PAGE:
In the Applications folder on your Mac, open the Utilities folder and launch Keychain Access.

Within the Keychain Access drop down menu, select Keychain Access > Certificate Assistant > Request a Certificate from a Certificate Authority.

  • In the Certificate Information window, enter the following information:
    • In the User Email Address field, enter your email address.
    • In the Common Name field, create a name for your private key (e.g., John Doe Dev Key).
    • The CA Email Address field should be left empty.
    • In the “Request is” group, select the “Saved to disk” option.
  • Click Continue within Keychain Access to complete the CSR generating process.

Once you’ve saved the CSR to your hard drive, click continue in your browser. You will be taken to the Generate your certificate page.

Click the “Choose File” button, find the CSR you just created and click continue to generate your certificate.

Your certificate is now ready. Click the Download button to save your CSR to your computer.

Note about CSRs: You must create new CSR files for each cert. 

Convert to .p12 file

Next you’ll need to export the certificate as a .p12 file. To do that, double-click the certificate you saved to your computer in the previous step. That will open the certificate in the Keychain Access app. Click on My Certificates on the left to view a list of your certificates.

Click the grey arrow next to the newly created certificate to reveal your private key. If you do not see an arrow, something went wrong. You either aren’t an authorized developer, or you didn’t generate the right type of certificate and should start the process over.

Select both items:


Right click (or option click) and select “Export 2 items.”

You will be prompted to save the file. Make sure you name it something like dev-yourcertname-certexpirationdate.p12. This will help later on when you have multiple certs. You will also need to create a password. Make sure you keep a record of this password so you can find it later.

That’s it, you now have your development .p12, which you can use to build your app for testing. The last item we need is a provisioning profile.

The Provisioning Profile

On the left nav bar, click Provisioning Profiles -> Development. Click the plus button in the top-right corner next to where it says “iOS Provisioning Profiles (Development)”.

In the development section, choose “iOS App Development” and click continue.

From the dropdown, select the wildcard app ID you created in the previous step and click continue.

Select the certificate that was created in the process above and click continue.

Select all of the devices where you plan to install the app for testing then click continue.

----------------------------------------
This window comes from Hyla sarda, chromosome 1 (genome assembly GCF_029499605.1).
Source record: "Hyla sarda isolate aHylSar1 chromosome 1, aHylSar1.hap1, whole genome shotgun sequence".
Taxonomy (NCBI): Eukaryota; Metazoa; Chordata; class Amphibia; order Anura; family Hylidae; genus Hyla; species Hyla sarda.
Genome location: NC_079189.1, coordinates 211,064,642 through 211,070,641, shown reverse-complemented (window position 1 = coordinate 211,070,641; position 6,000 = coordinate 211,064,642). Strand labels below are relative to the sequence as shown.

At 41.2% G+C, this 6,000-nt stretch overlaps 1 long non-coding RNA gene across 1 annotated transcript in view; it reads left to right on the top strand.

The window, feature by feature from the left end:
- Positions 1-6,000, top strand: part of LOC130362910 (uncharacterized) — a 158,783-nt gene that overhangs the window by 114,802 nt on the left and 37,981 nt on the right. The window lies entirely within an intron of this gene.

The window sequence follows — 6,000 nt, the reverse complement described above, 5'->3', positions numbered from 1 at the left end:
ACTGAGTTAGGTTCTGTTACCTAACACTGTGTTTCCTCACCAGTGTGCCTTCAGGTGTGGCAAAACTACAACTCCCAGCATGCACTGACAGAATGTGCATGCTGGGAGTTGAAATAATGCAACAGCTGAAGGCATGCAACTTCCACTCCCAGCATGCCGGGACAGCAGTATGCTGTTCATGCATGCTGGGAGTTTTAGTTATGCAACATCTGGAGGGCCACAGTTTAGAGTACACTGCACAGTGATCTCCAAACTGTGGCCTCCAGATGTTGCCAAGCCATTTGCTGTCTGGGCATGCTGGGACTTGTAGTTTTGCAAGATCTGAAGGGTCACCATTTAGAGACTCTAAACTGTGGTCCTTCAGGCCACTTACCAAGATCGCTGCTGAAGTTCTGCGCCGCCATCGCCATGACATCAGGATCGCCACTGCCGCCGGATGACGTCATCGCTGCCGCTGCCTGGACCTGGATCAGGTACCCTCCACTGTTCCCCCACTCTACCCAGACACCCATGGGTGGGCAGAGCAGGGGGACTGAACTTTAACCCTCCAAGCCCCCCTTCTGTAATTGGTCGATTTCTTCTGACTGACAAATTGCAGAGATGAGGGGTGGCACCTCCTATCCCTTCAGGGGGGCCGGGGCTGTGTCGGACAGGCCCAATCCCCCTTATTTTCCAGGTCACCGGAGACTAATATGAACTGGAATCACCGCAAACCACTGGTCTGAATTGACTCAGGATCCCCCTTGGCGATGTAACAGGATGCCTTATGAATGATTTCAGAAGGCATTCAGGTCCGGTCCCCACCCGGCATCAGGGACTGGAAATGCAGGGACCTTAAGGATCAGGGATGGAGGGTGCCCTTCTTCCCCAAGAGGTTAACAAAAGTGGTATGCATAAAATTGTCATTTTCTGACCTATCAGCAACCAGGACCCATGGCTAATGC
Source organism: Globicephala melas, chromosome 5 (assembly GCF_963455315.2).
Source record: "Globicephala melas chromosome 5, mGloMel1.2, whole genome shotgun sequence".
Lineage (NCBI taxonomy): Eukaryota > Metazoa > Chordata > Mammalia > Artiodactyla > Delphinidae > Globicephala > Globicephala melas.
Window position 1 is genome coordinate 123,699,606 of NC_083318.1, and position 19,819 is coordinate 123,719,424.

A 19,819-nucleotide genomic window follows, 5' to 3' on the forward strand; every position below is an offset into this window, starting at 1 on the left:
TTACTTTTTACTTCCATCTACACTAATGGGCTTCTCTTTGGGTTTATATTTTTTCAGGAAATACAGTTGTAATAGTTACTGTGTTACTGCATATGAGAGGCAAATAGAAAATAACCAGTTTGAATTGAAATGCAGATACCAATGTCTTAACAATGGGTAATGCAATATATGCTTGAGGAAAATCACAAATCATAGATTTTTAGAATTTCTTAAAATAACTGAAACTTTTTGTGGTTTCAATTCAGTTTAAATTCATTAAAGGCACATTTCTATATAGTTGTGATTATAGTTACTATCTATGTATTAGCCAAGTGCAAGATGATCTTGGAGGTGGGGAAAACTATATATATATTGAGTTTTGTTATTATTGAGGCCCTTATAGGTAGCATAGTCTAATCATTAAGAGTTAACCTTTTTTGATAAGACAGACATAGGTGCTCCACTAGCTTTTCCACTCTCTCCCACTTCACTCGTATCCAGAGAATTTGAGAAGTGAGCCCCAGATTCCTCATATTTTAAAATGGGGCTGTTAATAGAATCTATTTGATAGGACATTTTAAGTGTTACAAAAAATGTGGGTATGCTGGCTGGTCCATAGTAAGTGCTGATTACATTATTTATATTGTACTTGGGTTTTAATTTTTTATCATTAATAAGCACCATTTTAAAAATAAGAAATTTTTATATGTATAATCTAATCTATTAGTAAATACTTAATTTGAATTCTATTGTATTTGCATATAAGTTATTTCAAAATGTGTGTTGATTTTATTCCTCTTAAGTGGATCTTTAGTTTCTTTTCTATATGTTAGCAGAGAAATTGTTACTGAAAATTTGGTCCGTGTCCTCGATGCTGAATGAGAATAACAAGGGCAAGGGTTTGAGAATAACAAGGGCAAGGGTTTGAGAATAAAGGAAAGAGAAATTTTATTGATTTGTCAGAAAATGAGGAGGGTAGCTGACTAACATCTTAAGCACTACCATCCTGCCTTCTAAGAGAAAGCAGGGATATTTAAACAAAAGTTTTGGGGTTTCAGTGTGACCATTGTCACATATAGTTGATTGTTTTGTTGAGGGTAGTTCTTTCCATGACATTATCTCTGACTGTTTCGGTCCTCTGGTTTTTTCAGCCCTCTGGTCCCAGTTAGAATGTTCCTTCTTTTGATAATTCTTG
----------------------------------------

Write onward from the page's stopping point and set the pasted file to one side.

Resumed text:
Give your profile a name. Make sure to call it “Wildcard Dev Scott’, or something that tells you exactly what it is at a glance. This will help when you start making other profiles.

Your provisioning profile is ready. Download the profile to your computer and you’re ready to go.

You can now use this provisioning profile along with the .p12 file you created to build your app on  Phonegap Build, or other platforms.

Troubleshooting Tips

Here are some things to keep in mind if you’re having trouble.

  • Make sure you’ve already created your app ID, certificate, and added devices before creating the provisioning profile.
  • The certificate you choose with the provisioning profile must be the same one as the .p12 you are using.
  • Don’t mix up development and production profiles/certs. They have to both be the same, either both dev or both production.

The development certificate and profile you just created can be re-used for testing all of your apps. To submit to the app stores (or test push notifications) you will need to create a production certificate with an explicit app ID.

Let’s look at how to do that.

The Production Certificate

If you’ve already created your development certificate, the production one is easy. It’s the same exact process, but we just tweak a couple of things.

  • We use an explicit app ID, not a wildcard (
  • We choose “Production” for our certificate, not development
  • We choose “Distribution” for our provisioning profile, not development

Everything else is the same, including creating the .p12 and provisioning profile.

Production App ID

Go to Identifiers->App IDs, and create a new one by clicking the plus button.

This time, choose Explicit App ID, and make up a reverse domain name like com.mycompany.myapp. It’s not important what it is, but it’s a good idea to use a naming convention like I did.

Ignore the other options and save.

Production Certificate

This is the same exact process as creating a development certificate, except you choose “App Store and Ad Hoc” instead of Development.

App Store Certificate

You can use the same Certificate Signing Request you created before, generate and download the certificate. Convert it to a .p12 the same way we did earlier in this article.